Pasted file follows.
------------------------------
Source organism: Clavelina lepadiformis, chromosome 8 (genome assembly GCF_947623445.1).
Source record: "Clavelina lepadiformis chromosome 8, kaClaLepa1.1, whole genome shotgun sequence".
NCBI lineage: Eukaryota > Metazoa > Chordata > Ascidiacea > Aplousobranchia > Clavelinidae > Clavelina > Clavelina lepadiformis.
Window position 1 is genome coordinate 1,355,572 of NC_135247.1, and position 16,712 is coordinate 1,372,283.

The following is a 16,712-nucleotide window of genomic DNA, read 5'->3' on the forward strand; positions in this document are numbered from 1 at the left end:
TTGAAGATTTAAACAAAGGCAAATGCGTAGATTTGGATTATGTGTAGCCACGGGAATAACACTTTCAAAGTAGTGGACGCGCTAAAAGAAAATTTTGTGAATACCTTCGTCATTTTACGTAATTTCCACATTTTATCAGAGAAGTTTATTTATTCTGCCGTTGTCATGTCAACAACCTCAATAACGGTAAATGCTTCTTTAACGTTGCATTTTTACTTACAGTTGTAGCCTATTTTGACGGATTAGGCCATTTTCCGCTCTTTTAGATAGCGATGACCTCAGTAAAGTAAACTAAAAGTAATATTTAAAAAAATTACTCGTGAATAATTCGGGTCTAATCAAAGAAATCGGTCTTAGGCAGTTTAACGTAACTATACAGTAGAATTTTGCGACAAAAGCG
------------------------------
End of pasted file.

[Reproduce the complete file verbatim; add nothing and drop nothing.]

Source organism: Clavelina lepadiformis, chromosome 8 (genome assembly GCF_947623445.1).
Source record: "Clavelina lepadiformis chromosome 8, kaClaLepa1.1, whole genome shotgun sequence".
NCBI lineage: Eukaryota > Metazoa > Chordata > Ascidiacea > Aplousobranchia > Clavelinidae > Clavelina > Clavelina lepadiformis.
Window position 1 is genome coordinate 1,355,572 of NC_135247.1, and position 16,712 is coordinate 1,372,283.

The following is a 16,712-nucleotide window of genomic DNA, read 5'->3' on the forward strand; positions in this document are numbered from 1 at the left end:
TTGAAGATTTAAACAAAGGCAAATGCGTAGATTTGGATTATGTGTAGCCACGGGAATAACACTTTCAAAGTAGTGGACGCGCTAAAAGAAAATTTTGTGAATACCTTCGTCATTTTACGTAATTTCCACATTTTATCAGAGAAGTTTATTTATTCTGCCGTTGTCATGTCAACAACCTCAATAACGGTAAATGCTTCTTTAACGTTGCATTTTTACTTACAGTTGTAGCCTATTTTGACGGATTAGGCCATTTTCCGCTCTTTTAGATAGCGATGACCTCAGTAAAGTAAACTAAAAGTAATATTTAAAAAAATTACTCGTGAATAATTCGGGTCTAATCAAAGAAATCGGTCTTAGGCAGTTTAACGTAACTATACAGTAGAATTTTGCGACAAAAGCG